- KISD Superintendent Mark Foust said he says that our teachers need affordable housing. Our starting pay is $47,000 per year for teachers. We were able to raise our salaries, but after 10 years you will making over $50,000. No one goes into public education is not to get rich. I had a teacher come to me and say and said I'm not sure we can stay. They said they don't think they can stay because of housing. I'm begging them to stay because they are assets to the community. I came here three years ago and it took us nine months to find a place. Housing is an issue. On behalf of our amazing and incredible staff we want to have the best and the brightest staff. We want to recruit and retain the best and the brightest.
- Ken Feldman (inaudible). I can remember when this town was the crown jewel of the Hill Country. All we think about is more and more. I wish we would make things better. You don't take care of what we already have.
The council will now make comments.
Place 1 Council member Gary Cochrane passes on comments.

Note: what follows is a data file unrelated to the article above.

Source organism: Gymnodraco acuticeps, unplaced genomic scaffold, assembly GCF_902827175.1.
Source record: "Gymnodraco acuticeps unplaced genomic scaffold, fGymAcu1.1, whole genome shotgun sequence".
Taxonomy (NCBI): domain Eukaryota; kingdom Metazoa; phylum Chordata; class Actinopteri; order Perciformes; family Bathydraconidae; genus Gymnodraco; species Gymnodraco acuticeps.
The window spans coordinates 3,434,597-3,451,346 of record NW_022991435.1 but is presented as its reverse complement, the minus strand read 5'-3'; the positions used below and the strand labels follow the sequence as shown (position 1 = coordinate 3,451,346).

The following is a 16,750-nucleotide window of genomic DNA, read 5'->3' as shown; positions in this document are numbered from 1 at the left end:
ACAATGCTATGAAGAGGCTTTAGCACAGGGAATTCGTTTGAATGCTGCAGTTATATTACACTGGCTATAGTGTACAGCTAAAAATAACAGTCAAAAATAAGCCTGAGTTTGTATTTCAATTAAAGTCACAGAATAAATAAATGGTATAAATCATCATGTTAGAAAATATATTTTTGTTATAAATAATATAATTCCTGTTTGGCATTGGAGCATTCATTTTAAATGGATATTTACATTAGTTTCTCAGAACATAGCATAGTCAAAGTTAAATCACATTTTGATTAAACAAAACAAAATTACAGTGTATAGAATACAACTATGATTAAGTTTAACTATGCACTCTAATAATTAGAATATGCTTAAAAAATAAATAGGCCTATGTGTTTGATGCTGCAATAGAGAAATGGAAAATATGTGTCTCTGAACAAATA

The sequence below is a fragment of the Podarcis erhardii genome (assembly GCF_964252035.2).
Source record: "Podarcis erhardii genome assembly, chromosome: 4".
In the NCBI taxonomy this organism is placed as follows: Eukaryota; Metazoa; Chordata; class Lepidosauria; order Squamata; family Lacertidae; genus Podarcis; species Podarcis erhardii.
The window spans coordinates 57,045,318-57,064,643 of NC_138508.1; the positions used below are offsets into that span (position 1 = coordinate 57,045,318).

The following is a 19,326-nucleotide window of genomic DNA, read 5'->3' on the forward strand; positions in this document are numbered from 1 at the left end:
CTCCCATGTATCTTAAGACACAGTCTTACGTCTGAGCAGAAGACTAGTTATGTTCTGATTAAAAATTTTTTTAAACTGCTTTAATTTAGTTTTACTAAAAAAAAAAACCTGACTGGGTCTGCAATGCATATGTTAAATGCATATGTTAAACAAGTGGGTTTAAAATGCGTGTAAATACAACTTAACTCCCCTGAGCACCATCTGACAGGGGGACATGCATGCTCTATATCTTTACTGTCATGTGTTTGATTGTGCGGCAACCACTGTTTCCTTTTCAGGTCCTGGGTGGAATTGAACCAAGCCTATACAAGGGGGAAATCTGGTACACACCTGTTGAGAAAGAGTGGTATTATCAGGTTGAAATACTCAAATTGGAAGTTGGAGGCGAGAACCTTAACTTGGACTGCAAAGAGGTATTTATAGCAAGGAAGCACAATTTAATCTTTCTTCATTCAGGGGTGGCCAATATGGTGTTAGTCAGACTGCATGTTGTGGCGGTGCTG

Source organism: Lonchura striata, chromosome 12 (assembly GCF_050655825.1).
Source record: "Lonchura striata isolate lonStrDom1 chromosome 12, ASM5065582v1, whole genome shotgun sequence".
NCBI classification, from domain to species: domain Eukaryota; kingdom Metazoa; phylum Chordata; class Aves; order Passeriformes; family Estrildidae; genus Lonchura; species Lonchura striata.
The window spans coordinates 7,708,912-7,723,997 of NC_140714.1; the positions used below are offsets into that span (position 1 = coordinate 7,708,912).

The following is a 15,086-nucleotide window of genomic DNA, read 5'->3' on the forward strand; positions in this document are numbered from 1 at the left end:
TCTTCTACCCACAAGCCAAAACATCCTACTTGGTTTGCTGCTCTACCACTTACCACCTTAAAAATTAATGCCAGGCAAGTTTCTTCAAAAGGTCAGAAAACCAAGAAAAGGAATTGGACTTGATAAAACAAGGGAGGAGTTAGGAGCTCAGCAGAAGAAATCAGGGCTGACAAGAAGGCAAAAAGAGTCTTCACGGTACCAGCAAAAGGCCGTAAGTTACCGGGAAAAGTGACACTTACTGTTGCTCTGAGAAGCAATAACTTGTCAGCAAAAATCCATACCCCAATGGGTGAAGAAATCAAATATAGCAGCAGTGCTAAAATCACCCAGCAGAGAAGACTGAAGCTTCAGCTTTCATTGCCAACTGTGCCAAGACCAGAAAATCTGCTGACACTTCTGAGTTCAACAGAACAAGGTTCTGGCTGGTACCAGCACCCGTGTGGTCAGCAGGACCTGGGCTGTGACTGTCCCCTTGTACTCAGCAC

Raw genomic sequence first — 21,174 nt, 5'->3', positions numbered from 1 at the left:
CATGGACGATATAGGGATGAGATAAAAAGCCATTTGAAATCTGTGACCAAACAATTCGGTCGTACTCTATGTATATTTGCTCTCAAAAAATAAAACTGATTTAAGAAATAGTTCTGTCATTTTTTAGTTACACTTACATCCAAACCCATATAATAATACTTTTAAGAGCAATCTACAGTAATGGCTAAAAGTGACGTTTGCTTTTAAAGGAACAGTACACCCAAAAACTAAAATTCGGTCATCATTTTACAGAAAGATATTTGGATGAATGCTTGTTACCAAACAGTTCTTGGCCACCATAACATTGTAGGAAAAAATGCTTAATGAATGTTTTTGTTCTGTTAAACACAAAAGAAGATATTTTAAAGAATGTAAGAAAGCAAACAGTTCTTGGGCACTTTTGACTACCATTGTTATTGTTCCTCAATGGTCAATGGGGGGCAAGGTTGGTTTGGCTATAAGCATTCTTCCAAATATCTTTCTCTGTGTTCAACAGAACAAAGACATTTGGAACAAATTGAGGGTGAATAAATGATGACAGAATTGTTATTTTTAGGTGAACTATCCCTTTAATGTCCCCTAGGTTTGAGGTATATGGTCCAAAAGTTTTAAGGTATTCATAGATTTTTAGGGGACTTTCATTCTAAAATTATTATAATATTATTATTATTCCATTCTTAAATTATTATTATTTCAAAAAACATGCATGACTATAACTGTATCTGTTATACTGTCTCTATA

Place 2 Council member Kim Clarkson said this has been a remarkable month for her, and has heard from a lot of people. You've shared in the room the things that I've heard. She said she appreciates all of the comments she's heard from those who oppose and approve of the project. Just watching this process unfold, seeing some of the things addressed. We've had a lot of opinions. This is not HUD housing, this is workforce housing. This is for people in our community that need to place community. I've heard this is going to bring low people into our community. All that being said, I'm going to look further at different traffic concerns. I want some assurances about the traffic from the construction and the additional traffic load. On the concern about the incentives, which has been a recent concern, and I'm listening to that and here is where I am: I considered the concessions, approximate $3 million for the desire and needs of the community. I would said the city is receiving 55% in taxes that the city is not receiving right now. We will also receive revenue from water and sewer. We have a desperate need for these houses. I want to be assured that what we may end up going forward with is not going to take money out of your pockets. I want to thank everyone for sharing. I hope all of us can come together for the good of the community.